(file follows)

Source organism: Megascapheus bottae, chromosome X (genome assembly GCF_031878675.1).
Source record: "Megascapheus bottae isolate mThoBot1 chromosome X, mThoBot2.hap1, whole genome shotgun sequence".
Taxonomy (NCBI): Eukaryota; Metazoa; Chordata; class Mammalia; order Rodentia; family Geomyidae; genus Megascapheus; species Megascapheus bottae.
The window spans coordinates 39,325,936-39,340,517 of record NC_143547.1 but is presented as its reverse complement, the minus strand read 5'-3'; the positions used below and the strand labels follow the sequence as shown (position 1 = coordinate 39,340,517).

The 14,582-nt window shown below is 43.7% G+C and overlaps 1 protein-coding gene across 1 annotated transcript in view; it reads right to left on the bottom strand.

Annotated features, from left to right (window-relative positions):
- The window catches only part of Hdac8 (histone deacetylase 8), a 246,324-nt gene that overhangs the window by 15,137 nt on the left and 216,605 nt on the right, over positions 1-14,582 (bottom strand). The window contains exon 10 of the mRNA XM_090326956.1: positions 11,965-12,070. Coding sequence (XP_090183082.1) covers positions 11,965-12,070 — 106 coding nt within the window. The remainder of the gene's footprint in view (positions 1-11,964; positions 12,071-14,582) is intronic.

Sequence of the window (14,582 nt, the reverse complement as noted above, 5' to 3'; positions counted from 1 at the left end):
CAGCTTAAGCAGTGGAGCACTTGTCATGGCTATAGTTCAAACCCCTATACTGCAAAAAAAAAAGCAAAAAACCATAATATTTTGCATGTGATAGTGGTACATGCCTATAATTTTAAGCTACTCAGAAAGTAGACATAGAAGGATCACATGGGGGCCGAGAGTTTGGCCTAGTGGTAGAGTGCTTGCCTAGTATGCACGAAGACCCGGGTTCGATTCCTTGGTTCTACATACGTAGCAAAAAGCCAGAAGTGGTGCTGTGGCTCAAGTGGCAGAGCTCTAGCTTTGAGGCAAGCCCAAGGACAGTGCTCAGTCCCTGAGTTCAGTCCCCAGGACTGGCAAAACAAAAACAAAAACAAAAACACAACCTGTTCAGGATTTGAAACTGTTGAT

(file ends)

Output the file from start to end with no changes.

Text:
Source organism: Megascapheus bottae, chromosome X (genome assembly GCF_031878675.1).
Source record: "Megascapheus bottae isolate mThoBot1 chromosome X, mThoBot2.hap1, whole genome shotgun sequence".
Taxonomy (NCBI): Eukaryota; Metazoa; Chordata; class Mammalia; order Rodentia; family Geomyidae; genus Megascapheus; species Megascapheus bottae.
The window spans coordinates 39,325,936-39,340,517 of record NC_143547.1 but is presented as its reverse complement, the minus strand read 5'-3'; the positions used below and the strand labels follow the sequence as shown (position 1 = coordinate 39,340,517).

The 14,582-nt window shown below is 43.7% G+C and overlaps 1 protein-coding gene across 1 annotated transcript in view; it reads right to left on the bottom strand.

Annotated features, from left to right (window-relative positions):
- The window catches only part of Hdac8 (histone deacetylase 8), a 246,324-nt gene that overhangs the window by 15,137 nt on the left and 216,605 nt on the right, over positions 1-14,582 (bottom strand). The window contains exon 10 of the mRNA XM_090326956.1: positions 11,965-12,070. Coding sequence (XP_090183082.1) covers positions 11,965-12,070 — 106 coding nt within the window. The remainder of the gene's footprint in view (positions 1-11,964; positions 12,071-14,582) is intronic.

Sequence of the window (14,582 nt, the reverse complement as noted above, 5' to 3'; positions counted from 1 at the left end):
CAGCTTAAGCAGTGGAGCACTTGTCATGGCTATAGTTCAAACCCCTATACTGCAAAAAAAAAAGCAAAAAACCATAATATTTTGCATGTGATAGTGGTACATGCCTATAATTTTAAGCTACTCAGAAAGTAGACATAGAAGGATCACATGGGGGCCGAGAGTTTGGCCTAGTGGTAGAGTGCTTGCCTAGTATGCACGAAGACCCGGGTTCGATTCCTTGGTTCTACATACGTAGCAAAAAGCCAGAAGTGGTGCTGTGGCTCAAGTGGCAGAGCTCTAGCTTTGAGGCAAGCCCAAGGACAGTGCTCAGTCCCTGAGTTCAGTCCCCAGGACTGGCAAAACAAAAACAAAAACAAAAACACAACCTGTTCAGGATTTGAAACTGTTGAT